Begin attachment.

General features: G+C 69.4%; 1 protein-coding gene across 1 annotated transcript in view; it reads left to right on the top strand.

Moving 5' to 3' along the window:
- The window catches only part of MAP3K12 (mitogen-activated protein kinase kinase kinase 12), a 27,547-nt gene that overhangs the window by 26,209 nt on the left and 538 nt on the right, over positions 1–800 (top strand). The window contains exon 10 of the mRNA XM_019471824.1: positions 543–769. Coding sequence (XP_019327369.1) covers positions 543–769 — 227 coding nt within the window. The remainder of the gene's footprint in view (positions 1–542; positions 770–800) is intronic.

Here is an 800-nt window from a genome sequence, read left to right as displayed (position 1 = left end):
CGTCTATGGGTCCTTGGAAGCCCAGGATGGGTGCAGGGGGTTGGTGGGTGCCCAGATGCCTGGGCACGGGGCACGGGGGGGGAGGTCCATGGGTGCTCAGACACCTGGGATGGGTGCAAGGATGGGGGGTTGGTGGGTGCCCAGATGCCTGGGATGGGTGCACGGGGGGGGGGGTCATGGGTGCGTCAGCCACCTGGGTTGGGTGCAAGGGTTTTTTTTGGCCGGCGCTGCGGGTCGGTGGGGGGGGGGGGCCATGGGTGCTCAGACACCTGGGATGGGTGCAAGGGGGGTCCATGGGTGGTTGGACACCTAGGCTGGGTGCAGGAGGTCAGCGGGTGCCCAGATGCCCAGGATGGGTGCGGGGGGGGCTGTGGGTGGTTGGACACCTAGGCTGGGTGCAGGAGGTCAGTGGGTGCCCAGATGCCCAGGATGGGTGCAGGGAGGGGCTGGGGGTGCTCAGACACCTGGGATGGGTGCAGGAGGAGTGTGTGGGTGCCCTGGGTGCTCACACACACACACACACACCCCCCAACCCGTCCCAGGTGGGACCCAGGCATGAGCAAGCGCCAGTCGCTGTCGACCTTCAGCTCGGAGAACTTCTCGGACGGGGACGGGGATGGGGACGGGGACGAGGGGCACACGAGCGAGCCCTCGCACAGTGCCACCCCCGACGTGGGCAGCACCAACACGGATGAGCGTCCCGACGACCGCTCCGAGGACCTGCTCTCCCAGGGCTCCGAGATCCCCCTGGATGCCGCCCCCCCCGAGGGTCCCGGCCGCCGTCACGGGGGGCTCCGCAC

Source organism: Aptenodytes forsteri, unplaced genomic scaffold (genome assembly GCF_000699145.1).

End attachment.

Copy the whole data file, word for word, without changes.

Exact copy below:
General features: G+C 69.4%; 1 protein-coding gene across 1 annotated transcript in view; it reads left to right on the top strand.

Moving 5' to 3' along the window:
- The window catches only part of MAP3K12 (mitogen-activated protein kinase kinase kinase 12), a 27,547-nt gene that overhangs the window by 26,209 nt on the left and 538 nt on the right, over positions 1–800 (top strand). The window contains exon 10 of the mRNA XM_019471824.1: positions 543–769. Coding sequence (XP_019327369.1) covers positions 543–769 — 227 coding nt within the window. The remainder of the gene's footprint in view (positions 1–542; positions 770–800) is intronic.

Here is an 800-nt window from a genome sequence, read left to right as displayed (position 1 = left end):
CGTCTATGGGTCCTTGGAAGCCCAGGATGGGTGCAGGGGGTTGGTGGGTGCCCAGATGCCTGGGCACGGGGCACGGGGGGGGAGGTCCATGGGTGCTCAGACACCTGGGATGGGTGCAAGGATGGGGGGTTGGTGGGTGCCCAGATGCCTGGGATGGGTGCACGGGGGGGGGGGTCATGGGTGCGTCAGCCACCTGGGTTGGGTGCAAGGGTTTTTTTTGGCCGGCGCTGCGGGTCGGTGGGGGGGGGGGGCCATGGGTGCTCAGACACCTGGGATGGGTGCAAGGGGGGTCCATGGGTGGTTGGACACCTAGGCTGGGTGCAGGAGGTCAGCGGGTGCCCAGATGCCCAGGATGGGTGCGGGGGGGGCTGTGGGTGGTTGGACACCTAGGCTGGGTGCAGGAGGTCAGTGGGTGCCCAGATGCCCAGGATGGGTGCAGGGAGGGGCTGGGGGTGCTCAGACACCTGGGATGGGTGCAGGAGGAGTGTGTGGGTGCCCTGGGTGCTCACACACACACACACACACCCCCCAACCCGTCCCAGGTGGGACCCAGGCATGAGCAAGCGCCAGTCGCTGTCGACCTTCAGCTCGGAGAACTTCTCGGACGGGGACGGGGATGGGGACGGGGACGAGGGGCACACGAGCGAGCCCTCGCACAGTGCCACCCCCGACGTGGGCAGCACCAACACGGATGAGCGTCCCGACGACCGCTCCGAGGACCTGCTCTCCCAGGGCTCCGAGATCCCCCTGGATGCCGCCCCCCCCGAGGGTCCCGGCCGCCGTCACGGGGGGCTCCGCAC

Source organism: Aptenodytes forsteri, unplaced genomic scaffold (genome assembly GCF_000699145.1).